The month-long ban on charcoal burning has taken a big toll on roast meat joints in Nairobi and its satellite towns such as Kitengela, triggering a 23 per cent price rise and staff lay-offs.
Latest market spot check shows that the ban has caused an acute shortage of the commodity -- a common cooking fuel in the eateries -- that has seen prices shoot beyond the reach of many consumers.
Charcoal is widely used in both traditonal and modern nyama choma preparation methods.
Kitengela, Kiserian and Ongata towns in Kajiado County, where most roast meat joints are now struggling to stay open, have been hit particularly hard.
MIDDLE CLASS CUSTOMERS
Nyama choma barbecue, as roast meat is commonly known, attracts thousands of middle-class customers from Nairobi to the populous satellite towns for eating-out parties and is important to the local economy.
The roast meat business provides a ready market for herders in the vast pastoralist region.
Kitengela has more than 200 butcheries capitalising on the nyama choma business that employs more than 100,000 people directly or indirectly.
The price of a bag of charcoal has shot from Sh1,700 a month ago to Sh3,500, pushing up the cost of roast meat and reducing consumption.
The price of a kilo of meat has on average increased by Sh100 in the past one month, according to a survey of butcheries in Kitengela, pulling down the number of customers and forcing owners of the eateries to lay off workers.
Most butcheries and eateries now charge Sh800 for a kilo of roast meat, up from Sh650 a month ago.
Kitengela's Arusha Meat Den said consumption of meat has more than halved with the scarcity of charcoal and subsequent increase in the price of nyama choma.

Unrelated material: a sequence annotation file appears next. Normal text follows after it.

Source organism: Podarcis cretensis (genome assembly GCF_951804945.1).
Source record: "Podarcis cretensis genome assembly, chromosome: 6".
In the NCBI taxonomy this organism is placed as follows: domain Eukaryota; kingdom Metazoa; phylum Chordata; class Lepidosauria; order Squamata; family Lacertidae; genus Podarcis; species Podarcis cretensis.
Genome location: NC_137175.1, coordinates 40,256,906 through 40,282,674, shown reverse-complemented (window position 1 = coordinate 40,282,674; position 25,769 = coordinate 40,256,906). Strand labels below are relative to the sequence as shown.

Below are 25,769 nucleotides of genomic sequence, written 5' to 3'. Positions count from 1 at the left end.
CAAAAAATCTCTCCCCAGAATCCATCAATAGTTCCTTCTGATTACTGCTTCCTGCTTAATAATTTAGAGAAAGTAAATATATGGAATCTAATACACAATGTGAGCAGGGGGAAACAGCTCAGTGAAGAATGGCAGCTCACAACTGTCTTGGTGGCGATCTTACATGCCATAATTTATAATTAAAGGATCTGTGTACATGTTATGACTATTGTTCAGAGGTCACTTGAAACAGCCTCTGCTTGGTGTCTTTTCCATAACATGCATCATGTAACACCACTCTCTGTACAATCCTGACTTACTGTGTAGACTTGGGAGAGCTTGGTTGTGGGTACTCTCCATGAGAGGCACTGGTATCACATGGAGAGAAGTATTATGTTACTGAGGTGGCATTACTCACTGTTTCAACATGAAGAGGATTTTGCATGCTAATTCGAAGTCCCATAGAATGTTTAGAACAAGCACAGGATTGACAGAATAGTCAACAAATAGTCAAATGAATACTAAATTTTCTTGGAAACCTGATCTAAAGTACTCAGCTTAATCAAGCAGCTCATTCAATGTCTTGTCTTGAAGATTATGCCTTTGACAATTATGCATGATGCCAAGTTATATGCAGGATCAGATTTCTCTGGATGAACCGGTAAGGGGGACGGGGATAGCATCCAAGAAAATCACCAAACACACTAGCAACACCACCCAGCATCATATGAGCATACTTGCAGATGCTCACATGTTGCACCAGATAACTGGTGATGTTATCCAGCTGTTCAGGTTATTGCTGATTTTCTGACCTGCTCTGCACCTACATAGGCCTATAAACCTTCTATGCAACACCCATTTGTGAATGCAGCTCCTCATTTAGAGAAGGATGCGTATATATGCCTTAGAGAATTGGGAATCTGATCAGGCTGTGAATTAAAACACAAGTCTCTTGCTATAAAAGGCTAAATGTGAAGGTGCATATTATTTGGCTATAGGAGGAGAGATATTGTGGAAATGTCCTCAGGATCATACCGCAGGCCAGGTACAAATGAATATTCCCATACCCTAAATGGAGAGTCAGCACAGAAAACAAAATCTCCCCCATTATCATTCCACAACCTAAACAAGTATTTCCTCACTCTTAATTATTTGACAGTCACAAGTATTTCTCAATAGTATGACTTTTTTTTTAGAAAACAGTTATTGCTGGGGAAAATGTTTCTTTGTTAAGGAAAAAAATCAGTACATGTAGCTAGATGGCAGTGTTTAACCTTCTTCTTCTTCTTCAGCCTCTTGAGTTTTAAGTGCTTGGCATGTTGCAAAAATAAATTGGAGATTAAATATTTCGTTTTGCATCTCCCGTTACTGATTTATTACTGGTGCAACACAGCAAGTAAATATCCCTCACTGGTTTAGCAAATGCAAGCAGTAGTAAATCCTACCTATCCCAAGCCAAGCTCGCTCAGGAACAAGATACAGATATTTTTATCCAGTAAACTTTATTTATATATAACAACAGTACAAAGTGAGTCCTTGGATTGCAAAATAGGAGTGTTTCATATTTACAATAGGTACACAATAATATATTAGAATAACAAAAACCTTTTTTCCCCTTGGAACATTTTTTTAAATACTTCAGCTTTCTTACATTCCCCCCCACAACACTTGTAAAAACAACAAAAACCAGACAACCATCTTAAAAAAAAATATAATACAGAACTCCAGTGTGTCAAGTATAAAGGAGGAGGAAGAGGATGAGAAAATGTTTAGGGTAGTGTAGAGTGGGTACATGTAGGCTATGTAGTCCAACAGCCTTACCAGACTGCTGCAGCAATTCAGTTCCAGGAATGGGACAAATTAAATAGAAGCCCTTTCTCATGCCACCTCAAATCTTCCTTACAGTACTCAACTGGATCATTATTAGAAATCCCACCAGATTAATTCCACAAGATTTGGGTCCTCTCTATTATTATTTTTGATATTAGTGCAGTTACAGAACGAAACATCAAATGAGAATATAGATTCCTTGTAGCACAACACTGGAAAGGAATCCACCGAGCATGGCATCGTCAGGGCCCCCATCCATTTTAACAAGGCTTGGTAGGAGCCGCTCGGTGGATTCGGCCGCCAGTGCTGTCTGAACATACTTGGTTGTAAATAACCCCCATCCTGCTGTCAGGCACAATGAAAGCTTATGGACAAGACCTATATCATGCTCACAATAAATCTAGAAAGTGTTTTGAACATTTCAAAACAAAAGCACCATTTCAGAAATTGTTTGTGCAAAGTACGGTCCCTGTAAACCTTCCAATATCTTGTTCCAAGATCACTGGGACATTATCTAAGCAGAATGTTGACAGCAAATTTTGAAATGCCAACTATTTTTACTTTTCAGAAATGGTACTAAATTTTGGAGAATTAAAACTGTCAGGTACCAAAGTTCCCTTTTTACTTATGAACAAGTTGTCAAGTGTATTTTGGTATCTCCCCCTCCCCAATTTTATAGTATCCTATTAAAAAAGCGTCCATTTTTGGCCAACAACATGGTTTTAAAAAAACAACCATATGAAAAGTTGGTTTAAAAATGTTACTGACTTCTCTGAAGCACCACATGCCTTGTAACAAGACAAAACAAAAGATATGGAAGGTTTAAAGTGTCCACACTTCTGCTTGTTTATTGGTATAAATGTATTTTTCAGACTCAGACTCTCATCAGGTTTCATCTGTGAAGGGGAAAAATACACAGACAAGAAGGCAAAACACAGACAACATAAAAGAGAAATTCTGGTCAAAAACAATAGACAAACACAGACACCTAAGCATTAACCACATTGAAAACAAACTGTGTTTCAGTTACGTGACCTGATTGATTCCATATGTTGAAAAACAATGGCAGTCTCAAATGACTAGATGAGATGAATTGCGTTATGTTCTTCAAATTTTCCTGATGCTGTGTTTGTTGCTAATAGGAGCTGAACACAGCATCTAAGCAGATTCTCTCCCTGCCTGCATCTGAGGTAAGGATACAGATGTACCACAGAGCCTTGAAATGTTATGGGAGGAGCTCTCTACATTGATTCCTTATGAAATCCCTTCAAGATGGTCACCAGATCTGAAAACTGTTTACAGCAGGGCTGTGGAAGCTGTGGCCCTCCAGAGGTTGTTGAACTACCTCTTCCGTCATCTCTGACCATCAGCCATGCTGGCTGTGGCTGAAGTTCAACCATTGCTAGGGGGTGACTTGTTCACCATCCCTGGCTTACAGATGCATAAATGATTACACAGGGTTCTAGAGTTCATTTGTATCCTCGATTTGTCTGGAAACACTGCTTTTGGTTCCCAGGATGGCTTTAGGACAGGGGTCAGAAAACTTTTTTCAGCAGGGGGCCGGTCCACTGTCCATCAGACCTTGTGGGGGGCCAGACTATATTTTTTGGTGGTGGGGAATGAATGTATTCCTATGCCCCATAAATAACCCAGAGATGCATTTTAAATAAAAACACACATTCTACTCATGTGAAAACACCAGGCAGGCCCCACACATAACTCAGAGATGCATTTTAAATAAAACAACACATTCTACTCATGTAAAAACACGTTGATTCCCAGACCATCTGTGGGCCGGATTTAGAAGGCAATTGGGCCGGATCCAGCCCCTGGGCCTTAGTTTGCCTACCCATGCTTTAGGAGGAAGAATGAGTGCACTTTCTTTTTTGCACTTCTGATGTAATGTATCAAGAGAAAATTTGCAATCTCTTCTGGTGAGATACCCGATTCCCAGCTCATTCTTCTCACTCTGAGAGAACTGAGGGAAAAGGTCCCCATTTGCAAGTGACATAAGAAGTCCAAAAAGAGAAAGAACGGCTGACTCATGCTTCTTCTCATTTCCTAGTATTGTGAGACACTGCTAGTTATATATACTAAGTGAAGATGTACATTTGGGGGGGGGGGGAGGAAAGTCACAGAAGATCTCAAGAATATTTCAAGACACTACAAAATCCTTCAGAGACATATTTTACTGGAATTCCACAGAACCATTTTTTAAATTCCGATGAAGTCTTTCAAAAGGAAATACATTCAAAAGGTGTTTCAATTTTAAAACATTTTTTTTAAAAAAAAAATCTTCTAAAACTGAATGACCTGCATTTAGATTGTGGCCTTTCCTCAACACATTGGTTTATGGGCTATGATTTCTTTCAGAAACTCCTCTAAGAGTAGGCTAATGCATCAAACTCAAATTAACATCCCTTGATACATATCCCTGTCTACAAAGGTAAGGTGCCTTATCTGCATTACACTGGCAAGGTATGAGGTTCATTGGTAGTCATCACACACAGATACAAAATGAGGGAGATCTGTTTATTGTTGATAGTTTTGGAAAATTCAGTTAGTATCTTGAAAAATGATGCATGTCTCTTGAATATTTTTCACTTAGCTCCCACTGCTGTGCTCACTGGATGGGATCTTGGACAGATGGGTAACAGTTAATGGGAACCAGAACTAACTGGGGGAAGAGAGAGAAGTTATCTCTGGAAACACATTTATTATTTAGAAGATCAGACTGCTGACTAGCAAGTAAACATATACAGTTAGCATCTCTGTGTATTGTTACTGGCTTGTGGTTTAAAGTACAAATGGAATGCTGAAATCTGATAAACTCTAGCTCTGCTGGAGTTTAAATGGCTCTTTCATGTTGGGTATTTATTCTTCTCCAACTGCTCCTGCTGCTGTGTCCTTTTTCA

"We used to sell 15 goats a day but now we can hardly do three. It is hard for us to buy the charcoal at those high prices without passing the extra cost to consumers," said business manager Charles Mutuku.
High charcoal prices, said Mr Mutuku, had forced the management to increase the price of roast meat by Sh100 per kilo.
Some butcheries have opted to stop selling nyama choma to cut losses.
Herders, who are recovering from last year's drought, are also feeling the heat having lost a big chunk of monthly sales.
"Goat and sheep meet orders have dropped to an average of two or three a day. Our livestock market is at stake," said John Kisimil, who supplies meat to several butcheries in Kitengela.
Reduced consumption and slow sales have also hit charcoal traders, who had stocked large amounts of the commodity, hard.
Francissica Ndunge, who has been selling charcoal in Kitengela for the past 10 years, said the situation has become dire as some days now pass without a single purchase.
"We can hardly sell the stock we had before the ban as customers are not coming," said Ms Ndunge.